So, this is not a tutorial, but a showcase of a project I recently build for HackTM 2018 together with a few colleagues from college. The project consists of 3 main components: a raspberry PI with a webcam (and optional display), that will be placed next to an automated door, which will run a face detection algorithm; a webserver running a Flask API and a face recognition algorithm based on OpenCV and finally and administrative progressive web app (what they are is apps that are installed seamlessly when you visit a webpage, and which can then provide offline access to data) for managers to see when their employees are at work.
<a href=”https://tzeny.com/wp-content/uploads/2018/05/ClockVision.jpg” data-rel=”lightbox-image-0” data-rl_title=”” data-rl_caption=”” title=””></a>
We have 2 actors in our architecture.
- the employee, whose face is scanned whenever he enters or exits the building. If he is recognized, the door opens, his arrival/departure time is registered and he is free to continue.
- the manager, who has access to a progressive web app hosted on the server, in which he can view the comings and goings of his employees and also check their current status (at work / not at work)
Raspberry PI face detector and door controller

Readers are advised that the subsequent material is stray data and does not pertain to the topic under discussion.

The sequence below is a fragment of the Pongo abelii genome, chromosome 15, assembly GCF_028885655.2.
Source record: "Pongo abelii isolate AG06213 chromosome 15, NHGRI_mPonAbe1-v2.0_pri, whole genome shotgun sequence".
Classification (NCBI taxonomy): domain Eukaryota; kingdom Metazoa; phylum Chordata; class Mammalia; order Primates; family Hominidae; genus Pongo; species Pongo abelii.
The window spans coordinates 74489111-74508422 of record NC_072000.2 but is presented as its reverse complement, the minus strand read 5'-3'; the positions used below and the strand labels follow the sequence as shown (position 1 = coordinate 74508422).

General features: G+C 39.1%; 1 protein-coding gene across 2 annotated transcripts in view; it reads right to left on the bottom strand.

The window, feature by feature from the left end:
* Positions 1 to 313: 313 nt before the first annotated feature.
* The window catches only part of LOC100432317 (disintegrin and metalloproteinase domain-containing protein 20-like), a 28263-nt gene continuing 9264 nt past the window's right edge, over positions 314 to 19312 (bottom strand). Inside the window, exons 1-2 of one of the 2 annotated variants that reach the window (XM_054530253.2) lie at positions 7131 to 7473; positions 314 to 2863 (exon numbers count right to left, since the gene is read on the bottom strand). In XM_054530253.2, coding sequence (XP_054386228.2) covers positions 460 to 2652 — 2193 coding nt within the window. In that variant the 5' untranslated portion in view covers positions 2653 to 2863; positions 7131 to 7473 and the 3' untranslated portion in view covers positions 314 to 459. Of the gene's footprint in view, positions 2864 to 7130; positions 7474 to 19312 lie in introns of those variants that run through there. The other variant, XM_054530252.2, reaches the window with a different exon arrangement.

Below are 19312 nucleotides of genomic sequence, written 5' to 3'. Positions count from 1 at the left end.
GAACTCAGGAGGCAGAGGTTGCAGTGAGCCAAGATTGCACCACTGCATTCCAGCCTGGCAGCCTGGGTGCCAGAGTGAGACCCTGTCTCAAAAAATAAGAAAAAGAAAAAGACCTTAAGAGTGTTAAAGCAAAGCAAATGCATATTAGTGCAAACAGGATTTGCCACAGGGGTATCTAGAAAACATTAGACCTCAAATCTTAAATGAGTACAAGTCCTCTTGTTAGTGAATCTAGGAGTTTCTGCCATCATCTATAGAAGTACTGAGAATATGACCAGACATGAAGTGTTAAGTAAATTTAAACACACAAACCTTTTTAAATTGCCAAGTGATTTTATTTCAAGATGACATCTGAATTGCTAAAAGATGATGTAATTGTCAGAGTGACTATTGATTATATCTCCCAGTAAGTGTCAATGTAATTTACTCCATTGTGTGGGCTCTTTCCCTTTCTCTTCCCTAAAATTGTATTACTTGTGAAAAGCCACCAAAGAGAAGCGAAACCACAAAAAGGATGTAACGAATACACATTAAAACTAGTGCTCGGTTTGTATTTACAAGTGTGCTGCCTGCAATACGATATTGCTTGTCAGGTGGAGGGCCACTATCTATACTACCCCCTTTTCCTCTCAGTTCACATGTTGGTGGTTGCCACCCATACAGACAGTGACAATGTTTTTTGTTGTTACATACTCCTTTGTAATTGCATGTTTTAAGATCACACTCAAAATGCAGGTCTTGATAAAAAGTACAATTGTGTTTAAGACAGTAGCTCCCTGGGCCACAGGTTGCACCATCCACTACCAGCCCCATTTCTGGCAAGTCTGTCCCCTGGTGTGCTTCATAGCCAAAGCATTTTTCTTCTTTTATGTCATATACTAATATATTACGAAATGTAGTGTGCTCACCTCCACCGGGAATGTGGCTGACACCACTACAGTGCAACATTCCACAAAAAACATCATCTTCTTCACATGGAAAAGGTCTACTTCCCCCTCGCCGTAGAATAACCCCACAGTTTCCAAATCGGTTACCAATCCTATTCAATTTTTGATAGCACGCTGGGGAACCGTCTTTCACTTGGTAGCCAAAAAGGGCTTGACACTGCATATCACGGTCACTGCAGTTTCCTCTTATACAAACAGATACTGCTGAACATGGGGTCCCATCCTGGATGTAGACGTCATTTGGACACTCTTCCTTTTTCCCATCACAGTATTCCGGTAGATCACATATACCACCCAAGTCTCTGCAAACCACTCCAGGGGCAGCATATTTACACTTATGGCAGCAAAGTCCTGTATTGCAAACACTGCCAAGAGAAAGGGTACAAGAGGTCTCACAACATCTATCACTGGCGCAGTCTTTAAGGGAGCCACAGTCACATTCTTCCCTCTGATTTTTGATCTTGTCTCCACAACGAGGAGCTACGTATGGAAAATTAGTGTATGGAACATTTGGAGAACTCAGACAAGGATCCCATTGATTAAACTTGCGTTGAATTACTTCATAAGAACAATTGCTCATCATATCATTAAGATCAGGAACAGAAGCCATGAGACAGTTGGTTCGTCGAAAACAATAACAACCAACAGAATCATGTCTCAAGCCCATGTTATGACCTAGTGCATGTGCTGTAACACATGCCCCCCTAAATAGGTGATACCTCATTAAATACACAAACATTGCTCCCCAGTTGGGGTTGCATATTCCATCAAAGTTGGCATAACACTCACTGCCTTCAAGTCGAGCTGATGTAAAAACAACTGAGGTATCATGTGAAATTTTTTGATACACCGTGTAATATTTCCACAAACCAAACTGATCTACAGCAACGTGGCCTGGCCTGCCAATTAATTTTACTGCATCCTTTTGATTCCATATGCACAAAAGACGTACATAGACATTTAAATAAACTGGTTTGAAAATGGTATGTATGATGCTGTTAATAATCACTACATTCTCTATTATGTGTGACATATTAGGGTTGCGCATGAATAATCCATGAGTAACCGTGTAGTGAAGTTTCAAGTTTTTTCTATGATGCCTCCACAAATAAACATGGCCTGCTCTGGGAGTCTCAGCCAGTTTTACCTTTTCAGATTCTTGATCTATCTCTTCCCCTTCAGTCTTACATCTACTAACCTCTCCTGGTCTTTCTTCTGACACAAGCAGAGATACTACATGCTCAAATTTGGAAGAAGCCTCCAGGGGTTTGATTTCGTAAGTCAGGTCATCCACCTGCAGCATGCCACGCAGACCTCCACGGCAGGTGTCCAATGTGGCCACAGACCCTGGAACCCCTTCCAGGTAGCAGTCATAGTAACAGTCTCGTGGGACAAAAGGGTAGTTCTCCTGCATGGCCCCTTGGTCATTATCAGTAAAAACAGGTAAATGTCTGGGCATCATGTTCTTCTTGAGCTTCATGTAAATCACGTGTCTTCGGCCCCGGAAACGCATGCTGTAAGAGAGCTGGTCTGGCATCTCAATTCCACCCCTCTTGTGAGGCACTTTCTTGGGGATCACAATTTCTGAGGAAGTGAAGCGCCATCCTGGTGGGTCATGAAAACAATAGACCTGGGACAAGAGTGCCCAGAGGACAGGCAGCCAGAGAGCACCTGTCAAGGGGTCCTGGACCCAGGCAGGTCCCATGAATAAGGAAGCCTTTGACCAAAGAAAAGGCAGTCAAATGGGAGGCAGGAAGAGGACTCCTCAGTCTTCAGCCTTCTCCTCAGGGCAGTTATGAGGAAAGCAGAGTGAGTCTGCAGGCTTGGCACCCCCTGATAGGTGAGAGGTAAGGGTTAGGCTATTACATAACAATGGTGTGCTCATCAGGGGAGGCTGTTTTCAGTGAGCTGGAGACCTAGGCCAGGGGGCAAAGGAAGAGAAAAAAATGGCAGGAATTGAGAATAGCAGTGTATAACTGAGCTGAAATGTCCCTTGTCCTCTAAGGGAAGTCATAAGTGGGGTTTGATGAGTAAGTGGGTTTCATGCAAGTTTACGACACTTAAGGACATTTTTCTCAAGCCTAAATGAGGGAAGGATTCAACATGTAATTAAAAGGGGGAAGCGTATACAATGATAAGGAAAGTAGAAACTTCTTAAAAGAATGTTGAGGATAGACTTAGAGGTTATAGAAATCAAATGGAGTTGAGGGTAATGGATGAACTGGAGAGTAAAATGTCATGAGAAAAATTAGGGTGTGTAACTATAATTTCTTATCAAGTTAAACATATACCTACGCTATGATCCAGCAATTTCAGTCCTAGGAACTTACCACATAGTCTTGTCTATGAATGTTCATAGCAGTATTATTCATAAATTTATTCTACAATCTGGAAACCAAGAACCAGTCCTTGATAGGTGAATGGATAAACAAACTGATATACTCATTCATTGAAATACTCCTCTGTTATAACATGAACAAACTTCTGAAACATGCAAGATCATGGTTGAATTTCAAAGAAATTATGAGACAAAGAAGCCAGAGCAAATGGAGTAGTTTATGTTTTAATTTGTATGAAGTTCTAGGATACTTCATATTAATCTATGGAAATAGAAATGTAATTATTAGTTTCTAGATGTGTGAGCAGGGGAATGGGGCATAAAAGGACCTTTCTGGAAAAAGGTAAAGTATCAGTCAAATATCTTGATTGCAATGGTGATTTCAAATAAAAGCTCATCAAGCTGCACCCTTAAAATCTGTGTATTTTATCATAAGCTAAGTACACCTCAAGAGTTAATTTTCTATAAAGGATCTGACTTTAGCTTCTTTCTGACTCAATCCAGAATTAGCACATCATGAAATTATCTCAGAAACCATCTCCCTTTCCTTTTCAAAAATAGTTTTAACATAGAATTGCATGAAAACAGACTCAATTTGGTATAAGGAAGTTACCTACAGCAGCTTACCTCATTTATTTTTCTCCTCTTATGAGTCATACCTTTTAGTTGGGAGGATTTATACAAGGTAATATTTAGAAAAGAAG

The Raspberry PI is running the latest distribution of Raspbian (Raspbian Stretch), and is connected to a local wireless network. OpenCV and Numpy packages are installed, and a basic face detection algorithm is running on it. It checks to see only one face is in the image, and also asks the user to hold still so that a clear picture may be taken. After a picture is taken, it is sent to the webserver, who attempts to recognize the person in the picture. Depending on the response, a message is displayed on screen and a gate/door is opened (not yet implemented).
Progressive web app
This is a screenshot of our application running on a mobile phone. Since it was built with Polymer it is basically a cross-platform application capable of running on any web browser or phone. It is pretty rudimentary right now, showing user’s current status (in/out of the office) and their working hours so far.
In this case the server was running on a laptop. It was hosting 2 different components:
- a Flask Rest API, which received requests from the Raspberry PI, containing images, ran a face recognition algorithm on them, and send the response back to the Raspberry PI (face detected: yes/no, face name), while also saving them to the database to be later used by the administrative application; it also had routes used by the administrative application to get it’s data
- a Polymer Server serving a progressive web app
All sources for this project are available at: https://github.com/ArinToaca/ClockVision